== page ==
Dog Years to Human Years Calculator: A Guide

Pet Health


May 18, 2020

With man’s best friend by your side (Charlie, Max, Buddy, or whatever fun name they may have), we often find ourselves asking just how old our dogs would be in human years. We do know one thing: no matter if our dogs are young and yappy or old and wise, we can’t give them enough love.

There are many reasons you might want to know how old your furry friend is. Most want to keep a close eye on their pet’s health and provide them with all the care a “senior” might need. Providing your four-legged bundles of you all this care and love is next to impossible without knowing exactly which stage of life they’re going through.  

The Simple Way to Calculate Your Dog’s Age

We’ve all most likely heard and used the easy way to find out how old our dogs would be in human years. Just take however old your dog is, and multiply it by 7! Easy peasy. So, say, your puppy is two years old. In human years, that would make them 14. Your dog’s unrivaled energy and want for attention may just resemble what you see in humans when they’re teenagers. It’s a tough time for puppies, just like it was a tough time to be in high school as a teenager. Give them some space and make it through the other side of the terrible twos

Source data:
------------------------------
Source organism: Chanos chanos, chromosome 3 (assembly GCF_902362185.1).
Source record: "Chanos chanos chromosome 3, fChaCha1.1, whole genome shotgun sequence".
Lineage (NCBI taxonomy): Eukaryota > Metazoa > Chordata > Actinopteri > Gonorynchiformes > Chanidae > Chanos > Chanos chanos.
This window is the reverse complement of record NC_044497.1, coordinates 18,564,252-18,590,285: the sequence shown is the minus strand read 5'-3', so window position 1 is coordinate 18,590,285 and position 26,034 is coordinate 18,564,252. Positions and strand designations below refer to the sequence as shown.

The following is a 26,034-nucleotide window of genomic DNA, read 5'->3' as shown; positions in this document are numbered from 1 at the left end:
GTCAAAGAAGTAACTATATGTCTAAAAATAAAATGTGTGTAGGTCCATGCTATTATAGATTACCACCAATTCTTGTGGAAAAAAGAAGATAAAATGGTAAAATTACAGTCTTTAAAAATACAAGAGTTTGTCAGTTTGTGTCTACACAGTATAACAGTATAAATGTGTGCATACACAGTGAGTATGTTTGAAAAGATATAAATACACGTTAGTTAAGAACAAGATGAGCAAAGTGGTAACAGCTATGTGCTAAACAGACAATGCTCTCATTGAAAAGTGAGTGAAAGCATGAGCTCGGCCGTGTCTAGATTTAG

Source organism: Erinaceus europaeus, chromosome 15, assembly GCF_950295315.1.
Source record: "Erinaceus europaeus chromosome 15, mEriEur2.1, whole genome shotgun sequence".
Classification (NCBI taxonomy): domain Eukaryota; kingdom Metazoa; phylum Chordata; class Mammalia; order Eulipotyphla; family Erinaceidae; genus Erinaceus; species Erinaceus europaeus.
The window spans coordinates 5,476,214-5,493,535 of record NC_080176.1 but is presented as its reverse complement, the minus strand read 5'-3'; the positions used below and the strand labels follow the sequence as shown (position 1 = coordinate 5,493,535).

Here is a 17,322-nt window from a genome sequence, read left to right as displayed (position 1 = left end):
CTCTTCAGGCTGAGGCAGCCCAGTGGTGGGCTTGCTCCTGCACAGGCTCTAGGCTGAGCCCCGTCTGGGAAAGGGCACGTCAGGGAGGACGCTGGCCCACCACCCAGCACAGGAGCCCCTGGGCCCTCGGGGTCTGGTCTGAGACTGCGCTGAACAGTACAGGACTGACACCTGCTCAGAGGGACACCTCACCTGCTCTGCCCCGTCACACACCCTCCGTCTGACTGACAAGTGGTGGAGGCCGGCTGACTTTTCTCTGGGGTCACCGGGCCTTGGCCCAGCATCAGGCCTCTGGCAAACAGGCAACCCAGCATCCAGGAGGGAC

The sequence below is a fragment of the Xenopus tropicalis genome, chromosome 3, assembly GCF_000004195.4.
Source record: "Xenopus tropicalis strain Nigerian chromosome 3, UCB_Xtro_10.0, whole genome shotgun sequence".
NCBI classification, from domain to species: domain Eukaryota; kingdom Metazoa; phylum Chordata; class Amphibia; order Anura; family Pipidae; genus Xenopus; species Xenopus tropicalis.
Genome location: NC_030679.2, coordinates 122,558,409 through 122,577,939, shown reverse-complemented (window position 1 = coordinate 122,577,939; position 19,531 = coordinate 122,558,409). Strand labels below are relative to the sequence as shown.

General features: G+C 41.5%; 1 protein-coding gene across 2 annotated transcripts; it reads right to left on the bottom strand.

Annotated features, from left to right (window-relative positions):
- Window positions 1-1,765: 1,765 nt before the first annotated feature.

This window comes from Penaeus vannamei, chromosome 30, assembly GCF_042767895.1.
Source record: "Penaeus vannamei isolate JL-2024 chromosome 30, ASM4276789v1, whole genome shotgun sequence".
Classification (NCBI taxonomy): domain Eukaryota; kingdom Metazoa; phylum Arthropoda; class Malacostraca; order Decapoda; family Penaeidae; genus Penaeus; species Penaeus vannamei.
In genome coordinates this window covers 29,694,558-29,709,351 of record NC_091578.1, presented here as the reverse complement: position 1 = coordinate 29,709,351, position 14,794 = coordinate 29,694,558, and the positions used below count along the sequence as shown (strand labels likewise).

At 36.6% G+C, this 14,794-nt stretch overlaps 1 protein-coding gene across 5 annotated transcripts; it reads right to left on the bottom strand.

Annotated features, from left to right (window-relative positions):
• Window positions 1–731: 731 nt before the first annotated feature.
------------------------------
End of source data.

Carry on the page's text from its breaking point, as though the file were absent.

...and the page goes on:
The More Complex and Pinpoint Way to Find out Your Dog’s Age

The truth of the matter is, the math to find out your dog’s age in human years isn’t quite that simple. One year for your companion to seven years for you is a good approximation at best, and the variables that go into your dog’s age and lifespan are much more complicated. Research into dog lifespan with great cooperation from pet-insurers to veterinary clinics shows that dogs have a much faster growth rate in their first year than humans. In fact, dogs age the equivalent of 15 humans years in just their first year!

Dogs generally age the equivalent of nine human years in their second year, and afterward around the equivalent of five human years for each year. This really puts your dog’s age into perspective. Say your dog just turned six years old – that would make him (15 + 9 + 5 + 5 + 5 + 5) 44 years in human years! Just a little over half a decade and your pal will have to get over a mid-life crisis!